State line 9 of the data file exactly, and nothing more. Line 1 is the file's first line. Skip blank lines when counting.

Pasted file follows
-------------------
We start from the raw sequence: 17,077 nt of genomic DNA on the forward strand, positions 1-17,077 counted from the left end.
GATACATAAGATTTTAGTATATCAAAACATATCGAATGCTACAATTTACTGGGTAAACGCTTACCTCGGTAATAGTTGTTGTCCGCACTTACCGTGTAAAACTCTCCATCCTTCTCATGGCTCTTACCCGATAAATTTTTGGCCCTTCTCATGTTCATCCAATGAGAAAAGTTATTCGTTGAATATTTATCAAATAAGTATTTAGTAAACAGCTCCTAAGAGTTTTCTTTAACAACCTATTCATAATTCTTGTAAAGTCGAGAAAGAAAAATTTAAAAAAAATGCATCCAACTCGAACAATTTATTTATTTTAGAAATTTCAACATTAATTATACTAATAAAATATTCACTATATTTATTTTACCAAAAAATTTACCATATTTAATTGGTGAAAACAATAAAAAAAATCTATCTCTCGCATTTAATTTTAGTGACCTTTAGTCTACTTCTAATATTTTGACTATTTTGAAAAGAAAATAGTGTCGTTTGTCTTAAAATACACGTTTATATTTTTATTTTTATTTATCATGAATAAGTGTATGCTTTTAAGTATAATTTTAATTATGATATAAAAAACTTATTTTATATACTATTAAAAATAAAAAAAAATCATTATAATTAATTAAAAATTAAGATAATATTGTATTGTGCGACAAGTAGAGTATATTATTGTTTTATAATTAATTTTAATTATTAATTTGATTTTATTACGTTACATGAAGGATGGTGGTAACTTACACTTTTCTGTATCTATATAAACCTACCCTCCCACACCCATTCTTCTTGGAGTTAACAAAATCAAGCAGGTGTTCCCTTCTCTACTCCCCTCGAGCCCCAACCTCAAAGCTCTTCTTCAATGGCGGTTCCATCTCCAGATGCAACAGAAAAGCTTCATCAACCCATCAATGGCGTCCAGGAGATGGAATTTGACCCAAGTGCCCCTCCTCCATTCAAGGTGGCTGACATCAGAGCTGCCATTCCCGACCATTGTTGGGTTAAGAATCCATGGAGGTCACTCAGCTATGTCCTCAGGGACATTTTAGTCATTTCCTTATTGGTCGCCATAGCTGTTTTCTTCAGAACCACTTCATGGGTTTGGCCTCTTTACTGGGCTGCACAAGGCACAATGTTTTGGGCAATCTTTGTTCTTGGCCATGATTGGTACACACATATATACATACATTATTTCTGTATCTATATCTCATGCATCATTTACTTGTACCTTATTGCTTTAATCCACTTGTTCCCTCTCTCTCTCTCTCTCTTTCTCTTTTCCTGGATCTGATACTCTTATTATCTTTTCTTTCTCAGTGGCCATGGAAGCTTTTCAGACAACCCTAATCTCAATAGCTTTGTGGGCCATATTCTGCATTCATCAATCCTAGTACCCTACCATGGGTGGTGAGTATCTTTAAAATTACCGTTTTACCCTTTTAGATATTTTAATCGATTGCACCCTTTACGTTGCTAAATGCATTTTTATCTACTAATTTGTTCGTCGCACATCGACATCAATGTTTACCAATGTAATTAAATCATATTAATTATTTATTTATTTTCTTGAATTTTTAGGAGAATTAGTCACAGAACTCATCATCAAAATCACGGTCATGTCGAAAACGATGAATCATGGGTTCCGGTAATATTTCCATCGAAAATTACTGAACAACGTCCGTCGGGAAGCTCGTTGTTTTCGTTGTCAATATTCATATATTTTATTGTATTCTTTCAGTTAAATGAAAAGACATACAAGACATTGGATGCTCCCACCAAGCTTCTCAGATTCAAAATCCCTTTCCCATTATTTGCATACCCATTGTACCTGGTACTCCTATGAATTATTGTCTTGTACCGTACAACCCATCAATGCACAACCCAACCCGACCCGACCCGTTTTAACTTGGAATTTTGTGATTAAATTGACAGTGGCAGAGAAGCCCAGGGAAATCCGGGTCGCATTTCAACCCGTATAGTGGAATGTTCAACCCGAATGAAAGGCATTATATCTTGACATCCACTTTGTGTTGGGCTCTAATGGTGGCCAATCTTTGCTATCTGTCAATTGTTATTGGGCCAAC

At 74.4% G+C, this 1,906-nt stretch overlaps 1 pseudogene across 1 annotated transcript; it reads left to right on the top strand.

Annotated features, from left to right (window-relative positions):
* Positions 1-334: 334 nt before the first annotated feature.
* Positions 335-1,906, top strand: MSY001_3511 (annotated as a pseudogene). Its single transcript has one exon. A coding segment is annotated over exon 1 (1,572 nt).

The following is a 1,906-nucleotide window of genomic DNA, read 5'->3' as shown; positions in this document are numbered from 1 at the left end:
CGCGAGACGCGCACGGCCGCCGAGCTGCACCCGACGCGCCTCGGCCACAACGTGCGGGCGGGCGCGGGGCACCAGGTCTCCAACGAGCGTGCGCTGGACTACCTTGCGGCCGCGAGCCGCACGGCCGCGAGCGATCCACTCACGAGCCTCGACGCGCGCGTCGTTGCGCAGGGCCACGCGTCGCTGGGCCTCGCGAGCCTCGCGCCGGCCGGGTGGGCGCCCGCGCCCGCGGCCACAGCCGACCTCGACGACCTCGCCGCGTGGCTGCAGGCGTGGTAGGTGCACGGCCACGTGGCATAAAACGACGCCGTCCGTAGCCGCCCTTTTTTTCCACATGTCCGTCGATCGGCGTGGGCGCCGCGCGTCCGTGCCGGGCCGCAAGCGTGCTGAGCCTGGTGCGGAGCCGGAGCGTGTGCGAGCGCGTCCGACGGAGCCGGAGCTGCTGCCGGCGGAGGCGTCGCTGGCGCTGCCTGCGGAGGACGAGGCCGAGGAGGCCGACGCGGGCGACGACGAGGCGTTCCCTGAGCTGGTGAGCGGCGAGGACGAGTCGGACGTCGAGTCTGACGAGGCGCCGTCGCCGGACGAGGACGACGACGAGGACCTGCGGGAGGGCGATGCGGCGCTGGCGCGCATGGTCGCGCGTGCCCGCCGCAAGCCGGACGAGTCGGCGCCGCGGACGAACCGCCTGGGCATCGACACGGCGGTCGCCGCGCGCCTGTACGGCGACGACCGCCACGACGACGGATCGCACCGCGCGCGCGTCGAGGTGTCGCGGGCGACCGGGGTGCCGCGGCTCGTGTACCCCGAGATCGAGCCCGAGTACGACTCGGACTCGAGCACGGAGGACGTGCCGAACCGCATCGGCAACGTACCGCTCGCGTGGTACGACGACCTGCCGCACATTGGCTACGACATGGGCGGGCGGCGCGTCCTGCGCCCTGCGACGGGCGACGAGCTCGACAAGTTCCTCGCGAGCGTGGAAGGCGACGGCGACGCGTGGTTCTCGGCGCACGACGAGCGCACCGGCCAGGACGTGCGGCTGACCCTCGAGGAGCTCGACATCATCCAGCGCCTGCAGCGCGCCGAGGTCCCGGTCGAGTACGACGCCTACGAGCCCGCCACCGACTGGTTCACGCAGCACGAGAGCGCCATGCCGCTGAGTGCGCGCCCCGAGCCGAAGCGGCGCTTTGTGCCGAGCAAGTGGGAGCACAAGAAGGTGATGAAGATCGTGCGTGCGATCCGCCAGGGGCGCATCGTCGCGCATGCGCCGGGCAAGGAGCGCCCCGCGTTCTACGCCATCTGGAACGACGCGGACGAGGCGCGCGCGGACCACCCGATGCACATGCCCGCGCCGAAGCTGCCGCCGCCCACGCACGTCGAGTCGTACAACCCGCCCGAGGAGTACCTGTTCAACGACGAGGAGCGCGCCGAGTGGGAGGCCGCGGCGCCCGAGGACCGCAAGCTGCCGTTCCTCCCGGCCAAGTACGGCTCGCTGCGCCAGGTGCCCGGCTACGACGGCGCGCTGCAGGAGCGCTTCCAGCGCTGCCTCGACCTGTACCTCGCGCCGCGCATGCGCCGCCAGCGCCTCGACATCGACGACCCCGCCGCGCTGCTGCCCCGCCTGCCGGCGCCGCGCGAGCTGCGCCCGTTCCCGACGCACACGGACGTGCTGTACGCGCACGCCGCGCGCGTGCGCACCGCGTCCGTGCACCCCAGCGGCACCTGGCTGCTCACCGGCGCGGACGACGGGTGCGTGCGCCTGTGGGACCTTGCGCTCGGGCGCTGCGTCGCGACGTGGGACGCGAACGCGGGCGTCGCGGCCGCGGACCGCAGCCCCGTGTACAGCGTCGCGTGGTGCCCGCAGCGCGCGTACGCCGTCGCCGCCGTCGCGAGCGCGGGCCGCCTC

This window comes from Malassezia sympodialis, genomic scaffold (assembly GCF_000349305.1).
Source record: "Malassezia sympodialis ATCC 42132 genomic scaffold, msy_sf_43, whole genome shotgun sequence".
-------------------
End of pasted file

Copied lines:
This window comes from Malassezia sympodialis, genomic scaffold (assembly GCF_000349305.1).